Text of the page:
For Polish orchestral conductor Marta Gardolinska, sitting on a plane is just part of the job. At least, it was until COVID-19 cancelled concerts around the world. Currently based in Vienna, she speaks about the mental fortitude required to be a musician, and how the music business might evolve in a post-lockdown world.
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Being a classical musician is demanding. For one thing, performers are always on the road: a typical orchestra’s schedule might require its musicians to be in Poland one week, London the next, and Vienna the week after. We have to ask ourselves if this is necessary. Now, because of COVID-19 and lockdown, we’re being forced to ask some of these questions.
Events have been postponed and the industry is working out how to cope. For example, people are streaming live music to their audiences via video. These new technologies are great for access to music, but while it’s good that musicians can reach their audience, they aren’t getting paid for that work. The danger is that we're reinforcing a feeling that music can be free. Orchestral musicians have spent decades training and honing their art, to create that unique luxury of a concert hall experience. There’s a risk that we strip away some of the value that makes classical music a special experience.
Even before lockdown, the intense pressure on musicians had already led to some changes. For example, some festivals had started inviting orchestras to stay for a residency of a couple of weeks, rather than the flying visits we've all become used to. A longer stay helps musicians connect with the community and create a truly shared experience.
Living and working internationally comes with other challenges. Financially, there were complications: for example, I lived and worked in England for a number of years, and when I first moved there it was very difficult to open a bank account. It was a big problem because I needed a local account to get paid. My husband told me about Wise, which has been great. I set up an account, and it let me get paid in different currencies and convert them as I need. It really saved me.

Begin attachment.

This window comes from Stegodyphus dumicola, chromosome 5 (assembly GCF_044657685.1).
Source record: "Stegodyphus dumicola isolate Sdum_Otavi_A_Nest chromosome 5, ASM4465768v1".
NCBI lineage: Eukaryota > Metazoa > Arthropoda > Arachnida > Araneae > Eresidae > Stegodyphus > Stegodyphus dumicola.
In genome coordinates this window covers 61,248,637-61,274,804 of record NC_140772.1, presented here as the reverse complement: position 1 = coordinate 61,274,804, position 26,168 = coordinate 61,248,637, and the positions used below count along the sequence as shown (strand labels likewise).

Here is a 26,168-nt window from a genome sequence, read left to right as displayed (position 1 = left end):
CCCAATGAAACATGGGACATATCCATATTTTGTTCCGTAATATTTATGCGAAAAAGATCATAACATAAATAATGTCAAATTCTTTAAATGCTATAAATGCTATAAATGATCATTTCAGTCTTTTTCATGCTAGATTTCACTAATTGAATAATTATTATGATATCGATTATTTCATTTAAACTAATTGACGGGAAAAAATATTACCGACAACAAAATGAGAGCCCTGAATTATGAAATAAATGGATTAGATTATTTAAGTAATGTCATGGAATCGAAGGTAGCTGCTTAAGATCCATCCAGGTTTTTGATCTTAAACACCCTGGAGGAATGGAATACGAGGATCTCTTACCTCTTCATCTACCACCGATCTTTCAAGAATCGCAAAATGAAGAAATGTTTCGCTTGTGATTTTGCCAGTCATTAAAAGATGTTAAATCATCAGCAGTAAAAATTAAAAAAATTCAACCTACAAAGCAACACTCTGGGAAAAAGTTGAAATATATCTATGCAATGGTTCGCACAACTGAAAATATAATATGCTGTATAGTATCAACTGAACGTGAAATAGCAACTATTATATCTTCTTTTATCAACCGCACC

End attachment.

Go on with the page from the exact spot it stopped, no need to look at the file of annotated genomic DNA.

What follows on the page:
On top of the business account, I have a personal Wise account, which I use to send money to my family — my parents are still in Poland, my brother now lives in Thailand, and my husband's family is based in Mexico. I also use the card for travel and online shopping. It’s perfect, because you can choose the right currency no matter where you're shopping, and I like that the app notifies me whenever a payment is complete. Being in control of my finances really puts me at ease. I regularly recommend it to other musicians, it's the perfect tool for a life and career based in different countries.
I started learning music at an early age and the system of education that I went through was very competitive and demanding. I didn’t really enjoy practicing, I just couldn’t stand sitting at the piano and doing my scales. I remember missing out on things that other children enjoyed, like school trips or going shopping with my friends.
I actually took a break for a while. I wanted to pursue sport and spend more time being a kid, but music called me back. I changed instruments and that revitalized me at first, but eventually I found conducting — and everything clicked. Conducting is all about expressing musical ideas through movement and gestures. It was natural to me.
As a conductor, I’m not tethered to one role. I can work with an orchestra, an opera, or a choir, whereas If I had specialized in an instrument, I’d be limited to that one instrument. I have the full repertoire.
A lot of my work is put in well before I meet the musicians. I analyze the score meticulously so that I can help the musicians find their role in the bigger picture of the piece. The conductor is the only person who sees everybody’s music, and is responsible for interpreting the piece.
Managing people is a big part of the job — we’re all musicians with egos, which have to be handled. That’s the biggest challenge, knowing how to deal with different characters. There needs to be a good working atmosphere. There’s a risk that I walk into the room, talk to the orchestra about the performance, and they don’t respond to the way I speak or refer to music. My job is to make it easy and simple, so that they love the work.
I’m very lucky to live in Vienna. For a long time, it was the capital of music, and you can feel that history in the streets. I’m studying an opera by Alexander Zemlinsky, and once this lockdown is over I’m going to study in the cafe he used to visit. The musical tradition here goes back generations, and often I’m working with people whose relatives knew the original composers. The music is in their blood, and I cherish the opportunity to be part of that.
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As told to Chris Hockman, exclusively for Wise. Photography by Bartek Barczyk.
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